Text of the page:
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  • The German Student Movement and the Literary Imagination: Transnational Memories of Protest and Dissent by Susanne Rinner
  • Siegfried Mews
The German Student Movement and the Literary Imagination: Transnational Memories of Protest and Dissent. By Susanne Rinner. New York: Berghahn, 2013. vi + 174 pages. $75.00.

It seems ironic that representatives of the student movement with literary inclinations, who initially had subscribed to the fairly widely accepted radical slogan “Schlagt die Germanistik tot, färbt die blaue Blume rot,” eventually turned to writing fiction—often in an autobiographical vein—that later became a subject of literary studies by Germanisten and their ilk. Peter Schneider, who in his novella Lenz (1973) had conveyed his gradual estrangement from the student movement and thereby expressed the sentiments of those whose utopian hopes for radical social and political changes had been dashed, published an autobiographical narrative on the occasion of the fortieth anniversary of the events of 1968, entitled Rebellion und Wahn. Mein 68 (2008), in which he confirmed his long-held conviction about the necessity of change in the pre-unification (and, conceivably, the post-unification) Federal Republic but also criticized the delusional attitudes in which the student leaders had indulged when attempting to effect such changes.

In a perhaps less critical vein than Schneider, Susanne Rinner proceeds from the well-documented assumption of a “dritte Vergangenheitsbewältigung” centered on the student movement, which eventually came to the fore following the ongoing disputes about the “Third Reich” as well as (particularly after its demise) “the GDR” (6). These debates ultimately contributed to changes in the political realm as evidenced, for example, by the rise of Joschka Fischer from radical student movement sympathizer and activist to a prominent member of the political establishment when he served as Foreign Minister and Vice Chancellor of the Federal Republic from 2003-2005. Although Rinner, as indicated in the title of her study, in her first chapter discusses works of fiction by active participants in the student rebellion such as the aforementioned Lenz as well as Heißer Sommer (1974) by Uwe Timm, she implicitly [End Page 337] and explicitly challenges the perception that the initial literary reactions to the German student movement were essentially to be encountered in the pre-unification Federal Republic and West Berlin and did not elicit any noteworthy responses in the realm of fiction originating in the GDR.

In fact, Rinner accentuates the significance she attributes to the responses of a literary nature originating in the GDR by devoting the second and lengthiest of her four chapters to “1968 in East Germany” (57–93). Although GDR writers were being barred by the nearly impenetrable Berlin Wall and the fortified German-German border from participating in and actively supporting the student rebellion in West Berlin and West Germany, or, for that matter, becoming engaged in the Prague Spring of 1968, which was crushed by the Soviet Union and its allies (including the GDR), Rinner plausibly argues that literary works assumed the function of conveying to readers issues that could not be openly discussed in the GDR. In particular, she considers Irmtraud Morgner’s trilogy Leben und Abenteuer der Trobadora Beatriz nach Zeugnissen ihrer Spielfrau Laura (1974, 1983, 1998) to be a work that constitutes “an important addition to the cultural memory of 1968” by virtue of addressing issues such as “the Cold War, the Vietnam War, feminism, and the Civil Rights movement” (67).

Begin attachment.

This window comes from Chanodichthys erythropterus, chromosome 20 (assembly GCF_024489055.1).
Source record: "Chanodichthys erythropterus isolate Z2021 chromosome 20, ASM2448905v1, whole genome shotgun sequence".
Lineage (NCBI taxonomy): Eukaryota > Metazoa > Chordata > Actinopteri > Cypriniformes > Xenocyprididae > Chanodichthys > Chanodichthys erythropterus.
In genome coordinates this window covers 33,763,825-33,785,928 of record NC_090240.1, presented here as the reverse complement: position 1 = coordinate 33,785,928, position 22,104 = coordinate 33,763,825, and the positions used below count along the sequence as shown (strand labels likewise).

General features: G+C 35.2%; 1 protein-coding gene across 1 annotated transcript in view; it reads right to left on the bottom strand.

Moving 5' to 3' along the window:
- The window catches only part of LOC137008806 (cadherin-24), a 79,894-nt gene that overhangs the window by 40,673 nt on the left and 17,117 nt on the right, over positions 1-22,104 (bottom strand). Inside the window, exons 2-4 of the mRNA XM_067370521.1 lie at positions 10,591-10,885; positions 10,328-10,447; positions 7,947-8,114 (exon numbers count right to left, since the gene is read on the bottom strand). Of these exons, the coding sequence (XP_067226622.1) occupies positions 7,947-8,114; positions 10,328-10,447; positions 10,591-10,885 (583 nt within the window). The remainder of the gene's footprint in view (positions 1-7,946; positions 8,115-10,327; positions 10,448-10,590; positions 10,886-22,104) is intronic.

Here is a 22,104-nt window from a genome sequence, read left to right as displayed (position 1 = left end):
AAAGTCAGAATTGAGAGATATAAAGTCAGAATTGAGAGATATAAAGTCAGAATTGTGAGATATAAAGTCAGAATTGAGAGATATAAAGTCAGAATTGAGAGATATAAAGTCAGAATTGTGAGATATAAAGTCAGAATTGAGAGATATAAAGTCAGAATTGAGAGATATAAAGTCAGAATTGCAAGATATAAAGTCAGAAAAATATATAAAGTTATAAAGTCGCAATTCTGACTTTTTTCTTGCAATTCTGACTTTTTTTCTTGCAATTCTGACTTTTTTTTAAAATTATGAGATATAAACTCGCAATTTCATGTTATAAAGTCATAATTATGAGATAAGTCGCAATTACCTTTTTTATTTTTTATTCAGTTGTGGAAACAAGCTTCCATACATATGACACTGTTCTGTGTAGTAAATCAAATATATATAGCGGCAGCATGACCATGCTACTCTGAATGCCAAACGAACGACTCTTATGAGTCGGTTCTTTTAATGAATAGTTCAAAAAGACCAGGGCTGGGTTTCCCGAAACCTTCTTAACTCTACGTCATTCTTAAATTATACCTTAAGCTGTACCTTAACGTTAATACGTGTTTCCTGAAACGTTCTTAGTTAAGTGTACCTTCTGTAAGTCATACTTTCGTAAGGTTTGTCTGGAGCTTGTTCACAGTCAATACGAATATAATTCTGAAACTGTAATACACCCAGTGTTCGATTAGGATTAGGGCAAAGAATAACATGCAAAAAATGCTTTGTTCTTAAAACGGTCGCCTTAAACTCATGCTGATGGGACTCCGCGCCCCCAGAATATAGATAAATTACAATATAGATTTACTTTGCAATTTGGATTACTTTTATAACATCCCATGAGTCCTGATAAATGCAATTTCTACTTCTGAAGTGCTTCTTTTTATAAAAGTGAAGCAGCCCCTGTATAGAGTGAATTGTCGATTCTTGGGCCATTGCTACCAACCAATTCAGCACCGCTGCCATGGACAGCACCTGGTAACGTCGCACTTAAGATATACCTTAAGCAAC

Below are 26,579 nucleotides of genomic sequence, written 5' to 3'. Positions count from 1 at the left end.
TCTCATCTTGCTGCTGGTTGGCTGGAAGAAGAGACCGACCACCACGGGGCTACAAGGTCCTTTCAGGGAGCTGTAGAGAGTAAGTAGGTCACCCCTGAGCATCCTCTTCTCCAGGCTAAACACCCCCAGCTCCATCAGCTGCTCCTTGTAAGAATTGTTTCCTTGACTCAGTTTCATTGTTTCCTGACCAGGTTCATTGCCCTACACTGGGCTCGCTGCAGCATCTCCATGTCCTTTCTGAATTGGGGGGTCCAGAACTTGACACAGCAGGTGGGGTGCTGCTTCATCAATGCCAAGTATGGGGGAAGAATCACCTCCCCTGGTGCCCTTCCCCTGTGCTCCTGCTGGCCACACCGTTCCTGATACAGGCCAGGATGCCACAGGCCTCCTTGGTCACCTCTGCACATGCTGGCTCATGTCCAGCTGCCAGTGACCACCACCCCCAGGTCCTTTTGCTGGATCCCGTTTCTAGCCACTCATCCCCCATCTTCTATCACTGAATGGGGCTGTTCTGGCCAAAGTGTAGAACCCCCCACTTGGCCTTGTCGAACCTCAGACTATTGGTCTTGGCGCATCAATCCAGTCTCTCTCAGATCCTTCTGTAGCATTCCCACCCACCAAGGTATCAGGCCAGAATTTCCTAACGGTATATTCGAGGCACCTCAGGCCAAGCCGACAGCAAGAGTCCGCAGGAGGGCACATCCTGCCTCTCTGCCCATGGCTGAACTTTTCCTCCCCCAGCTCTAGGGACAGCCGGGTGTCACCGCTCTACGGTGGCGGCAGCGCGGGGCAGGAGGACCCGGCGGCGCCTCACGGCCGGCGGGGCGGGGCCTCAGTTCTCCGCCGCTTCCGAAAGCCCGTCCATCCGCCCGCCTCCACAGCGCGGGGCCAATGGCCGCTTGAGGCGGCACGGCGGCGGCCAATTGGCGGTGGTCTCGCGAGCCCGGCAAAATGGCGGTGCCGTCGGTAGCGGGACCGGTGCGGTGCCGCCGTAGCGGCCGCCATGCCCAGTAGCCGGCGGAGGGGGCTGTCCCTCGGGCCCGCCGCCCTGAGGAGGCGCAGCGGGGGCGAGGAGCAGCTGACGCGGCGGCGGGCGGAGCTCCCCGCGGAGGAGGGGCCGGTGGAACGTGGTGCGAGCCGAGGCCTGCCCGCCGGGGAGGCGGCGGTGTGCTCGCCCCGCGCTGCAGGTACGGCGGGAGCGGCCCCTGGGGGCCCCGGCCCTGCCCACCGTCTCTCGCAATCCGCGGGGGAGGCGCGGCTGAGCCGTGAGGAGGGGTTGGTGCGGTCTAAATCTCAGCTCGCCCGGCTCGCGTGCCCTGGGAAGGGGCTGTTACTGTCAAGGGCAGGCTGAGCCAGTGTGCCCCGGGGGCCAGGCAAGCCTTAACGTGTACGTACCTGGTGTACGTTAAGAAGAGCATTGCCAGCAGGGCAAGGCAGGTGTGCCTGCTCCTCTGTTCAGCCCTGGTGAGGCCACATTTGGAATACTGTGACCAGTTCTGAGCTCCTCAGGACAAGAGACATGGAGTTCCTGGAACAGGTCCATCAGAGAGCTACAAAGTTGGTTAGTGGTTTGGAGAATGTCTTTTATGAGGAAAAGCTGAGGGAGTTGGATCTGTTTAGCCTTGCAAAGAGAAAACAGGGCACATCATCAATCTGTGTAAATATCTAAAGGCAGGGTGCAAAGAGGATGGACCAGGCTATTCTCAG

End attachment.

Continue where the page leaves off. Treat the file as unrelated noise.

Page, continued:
Although Rinner focuses on the student movement in Germany, in her third chapter, titled “Transatlantic Encounters,” she justifiably draws attention to the international context of the student movement by initially recapitulating—albeit necessarily selectively and somewhat cursorily in view of its extraordinary influence—the significant role of the US as a source of the “German literary imagination” (96) from Goethe (“Amerika, du hast es besser. . .”) to the beginning of the twenty-first century. Although the impact of the US on the German student movement may be called ambivalent in view of its broadly accepted as well as imitated popular culture versus, for example, the widely rejected Vietnam War, Rinner adds a positive note by specifically engaging in an analysis of two scenes of encounter taking place in the US between...


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